PBGC deficit hits record at $34 billion

The PBGC in its annual report on Friday announced it had a record $34 billion deficit as of Sept. 30, the end of its latest fiscal year.

The deficit, the largest in the 38-year history, of the Pension Benefit Guaranty Corp., was caused by a combination of factors, including low interest rates used to measure benefit payments and expected increases in financial assistance needed for multiemployer plans, according to a news release.

The PBGC’s pension obligations were $119 billion; it has $85 billion in assets.

The deficit for the single-employer insurance program grew to $29.1 billion, from $23.3 billion in fiscal year 2011, as 155 underfunded pension plans were terminated. The PBGC’s potential exposure for other plan terminations increased to $295 billion from $227 billion.

The multiemployer insurance program deficit nearly doubled in fiscal 2012, to $5.2 billion from $2.8 billion. The PBGC provided $95 million in financial assistance to 49 insolvent plans.

Joshua Gotbaum, PBGC director, used the annual report to advance his argument that the agency should set its own premiums.

The PBGC “continues its work to preserve pensions, and to provide some of the best service anywhere, but continuing financial deficits will ultimately threaten its ability to pay benefits,” Mr. Gotbaum said in the news release.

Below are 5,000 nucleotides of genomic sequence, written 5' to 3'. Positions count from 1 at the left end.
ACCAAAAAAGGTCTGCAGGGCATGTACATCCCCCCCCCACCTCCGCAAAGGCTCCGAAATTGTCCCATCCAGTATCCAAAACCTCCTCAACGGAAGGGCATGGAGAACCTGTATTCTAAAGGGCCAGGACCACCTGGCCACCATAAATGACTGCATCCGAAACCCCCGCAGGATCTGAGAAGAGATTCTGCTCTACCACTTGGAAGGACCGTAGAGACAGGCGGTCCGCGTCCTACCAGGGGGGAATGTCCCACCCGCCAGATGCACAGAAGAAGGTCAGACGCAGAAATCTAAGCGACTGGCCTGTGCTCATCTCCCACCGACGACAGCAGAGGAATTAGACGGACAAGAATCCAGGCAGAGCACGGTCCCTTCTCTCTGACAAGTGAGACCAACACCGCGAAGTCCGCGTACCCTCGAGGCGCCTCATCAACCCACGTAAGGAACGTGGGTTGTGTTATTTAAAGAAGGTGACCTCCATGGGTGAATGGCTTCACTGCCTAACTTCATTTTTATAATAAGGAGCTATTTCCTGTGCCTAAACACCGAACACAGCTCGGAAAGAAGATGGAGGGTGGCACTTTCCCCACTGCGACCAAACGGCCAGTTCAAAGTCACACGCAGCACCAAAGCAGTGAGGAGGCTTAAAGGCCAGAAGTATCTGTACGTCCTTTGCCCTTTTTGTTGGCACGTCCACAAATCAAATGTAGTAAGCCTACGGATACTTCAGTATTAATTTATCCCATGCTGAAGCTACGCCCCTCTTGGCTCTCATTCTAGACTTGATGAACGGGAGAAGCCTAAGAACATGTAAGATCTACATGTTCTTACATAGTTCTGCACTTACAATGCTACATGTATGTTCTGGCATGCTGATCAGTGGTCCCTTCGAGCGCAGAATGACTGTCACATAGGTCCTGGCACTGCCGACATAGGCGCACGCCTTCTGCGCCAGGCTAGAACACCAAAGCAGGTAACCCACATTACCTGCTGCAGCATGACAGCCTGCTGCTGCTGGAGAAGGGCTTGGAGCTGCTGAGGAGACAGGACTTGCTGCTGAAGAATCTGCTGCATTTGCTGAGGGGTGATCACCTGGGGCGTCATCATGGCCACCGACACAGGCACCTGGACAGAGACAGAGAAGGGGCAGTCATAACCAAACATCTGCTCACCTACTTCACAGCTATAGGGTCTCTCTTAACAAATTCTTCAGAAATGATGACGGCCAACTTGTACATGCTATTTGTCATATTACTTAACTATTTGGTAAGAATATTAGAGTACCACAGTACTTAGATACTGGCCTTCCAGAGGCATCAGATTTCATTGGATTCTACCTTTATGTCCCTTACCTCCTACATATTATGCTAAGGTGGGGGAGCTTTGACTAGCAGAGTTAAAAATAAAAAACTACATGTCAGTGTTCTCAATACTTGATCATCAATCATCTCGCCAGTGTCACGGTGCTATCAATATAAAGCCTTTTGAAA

Mr. Gotbaum said the PBGC has enough assets on hand to pay pension benefits for years, but he would prefer to start reducing the deficit soon.

Premiums are set by Congress at levels “insufficient to cover the benefits PBGC must pay,” according to the release.

The American Benefits Council, a Washington-based employer group, called the expected deficit news “a non-event,” arguing in a news release that low interest rates over the past year have created a temporary deficit that makes liabilities “appear greater than they really are.”

In fiscal 2012, PBGC paid nearly $5.5 billion in benefits to 887,000 retirees whose plans had failed, and assumed responsibility for 47,000 future retirees in failed plans.

As of Sept. 30, the agency’s investment portfolio returned 12.6%, with $4.8 billion in gains from fixed income and $4 billion from equities. Roughly two-thirds of the PBGC’s investment managers outperformed their respective portfolio benchmarks, with the bond portfolio returning 9.8% and the stock portfolio, 22.6%.